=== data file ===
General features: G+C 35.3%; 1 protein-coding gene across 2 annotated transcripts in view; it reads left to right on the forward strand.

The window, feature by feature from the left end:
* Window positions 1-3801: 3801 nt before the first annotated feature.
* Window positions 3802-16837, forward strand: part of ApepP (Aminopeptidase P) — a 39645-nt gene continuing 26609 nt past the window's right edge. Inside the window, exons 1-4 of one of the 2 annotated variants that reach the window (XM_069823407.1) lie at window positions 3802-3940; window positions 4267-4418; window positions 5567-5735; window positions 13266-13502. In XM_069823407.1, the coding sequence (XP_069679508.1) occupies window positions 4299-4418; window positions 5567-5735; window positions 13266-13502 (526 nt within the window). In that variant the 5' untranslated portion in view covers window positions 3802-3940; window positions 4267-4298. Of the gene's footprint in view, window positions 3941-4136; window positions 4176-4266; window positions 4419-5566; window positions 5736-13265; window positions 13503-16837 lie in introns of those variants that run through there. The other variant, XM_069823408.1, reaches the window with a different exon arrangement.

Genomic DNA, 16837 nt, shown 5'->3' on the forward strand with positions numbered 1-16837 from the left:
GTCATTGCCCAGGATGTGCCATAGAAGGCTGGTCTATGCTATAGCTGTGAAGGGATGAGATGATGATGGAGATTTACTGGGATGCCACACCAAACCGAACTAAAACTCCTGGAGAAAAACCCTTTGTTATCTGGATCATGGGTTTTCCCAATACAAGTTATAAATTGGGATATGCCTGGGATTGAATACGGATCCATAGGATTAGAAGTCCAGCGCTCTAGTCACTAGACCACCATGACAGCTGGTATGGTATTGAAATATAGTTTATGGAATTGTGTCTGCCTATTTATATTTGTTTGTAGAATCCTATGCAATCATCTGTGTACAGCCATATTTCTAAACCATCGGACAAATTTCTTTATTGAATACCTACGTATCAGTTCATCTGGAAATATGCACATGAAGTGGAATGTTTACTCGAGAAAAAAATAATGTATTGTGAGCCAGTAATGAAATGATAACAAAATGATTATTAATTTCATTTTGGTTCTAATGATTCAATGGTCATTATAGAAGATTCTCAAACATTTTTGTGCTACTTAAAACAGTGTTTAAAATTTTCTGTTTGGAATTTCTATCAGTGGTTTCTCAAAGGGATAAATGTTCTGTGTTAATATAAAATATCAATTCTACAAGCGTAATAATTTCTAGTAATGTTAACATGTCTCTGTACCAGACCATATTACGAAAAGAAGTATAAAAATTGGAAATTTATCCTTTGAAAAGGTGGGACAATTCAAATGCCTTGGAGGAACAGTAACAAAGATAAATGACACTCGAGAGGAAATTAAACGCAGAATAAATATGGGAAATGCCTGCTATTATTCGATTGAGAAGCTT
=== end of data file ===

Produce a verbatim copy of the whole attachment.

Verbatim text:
General features: G+C 35.3%; 1 protein-coding gene across 2 annotated transcripts in view; it reads left to right on the forward strand.

The window, feature by feature from the left end:
* Window positions 1-3801: 3801 nt before the first annotated feature.
* Window positions 3802-16837, forward strand: part of ApepP (Aminopeptidase P) — a 39645-nt gene continuing 26609 nt past the window's right edge. Inside the window, exons 1-4 of one of the 2 annotated variants that reach the window (XM_069823407.1) lie at window positions 3802-3940; window positions 4267-4418; window positions 5567-5735; window positions 13266-13502. In XM_069823407.1, the coding sequence (XP_069679508.1) occupies window positions 4299-4418; window positions 5567-5735; window positions 13266-13502 (526 nt within the window). In that variant the 5' untranslated portion in view covers window positions 3802-3940; window positions 4267-4298. Of the gene's footprint in view, window positions 3941-4136; window positions 4176-4266; window positions 4419-5566; window positions 5736-13265; window positions 13503-16837 lie in introns of those variants that run through there. The other variant, XM_069823408.1, reaches the window with a different exon arrangement.

Genomic DNA, 16837 nt, shown 5'->3' on the forward strand with positions numbered 1-16837 from the left:
GTCATTGCCCAGGATGTGCCATAGAAGGCTGGTCTATGCTATAGCTGTGAAGGGATGAGATGATGATGGAGATTTACTGGGATGCCACACCAAACCGAACTAAAACTCCTGGAGAAAAACCCTTTGTTATCTGGATCATGGGTTTTCCCAATACAAGTTATAAATTGGGATATGCCTGGGATTGAATACGGATCCATAGGATTAGAAGTCCAGCGCTCTAGTCACTAGACCACCATGACAGCTGGTATGGTATTGAAATATAGTTTATGGAATTGTGTCTGCCTATTTATATTTGTTTGTAGAATCCTATGCAATCATCTGTGTACAGCCATATTTCTAAACCATCGGACAAATTTCTTTATTGAATACCTACGTATCAGTTCATCTGGAAATATGCACATGAAGTGGAATGTTTACTCGAGAAAAAAATAATGTATTGTGAGCCAGTAATGAAATGATAACAAAATGATTATTAATTTCATTTTGGTTCTAATGATTCAATGGTCATTATAGAAGATTCTCAAACATTTTTGTGCTACTTAAAACAGTGTTTAAAATTTTCTGTTTGGAATTTCTATCAGTGGTTTCTCAAAGGGATAAATGTTCTGTGTTAATATAAAATATCAATTCTACAAGCGTAATAATTTCTAGTAATGTTAACATGTCTCTGTACCAGACCATATTACGAAAAGAAGTATAAAAATTGGAAATTTATCCTTTGAAAAGGTGGGACAATTCAAATGCCTTGGAGGAACAGTAACAAAGATAAATGACACTCGAGAGGAAATTAAACGCAGAATAAATATGGGAAATGCCTGCTATTATTCGATTGAGAAGCTT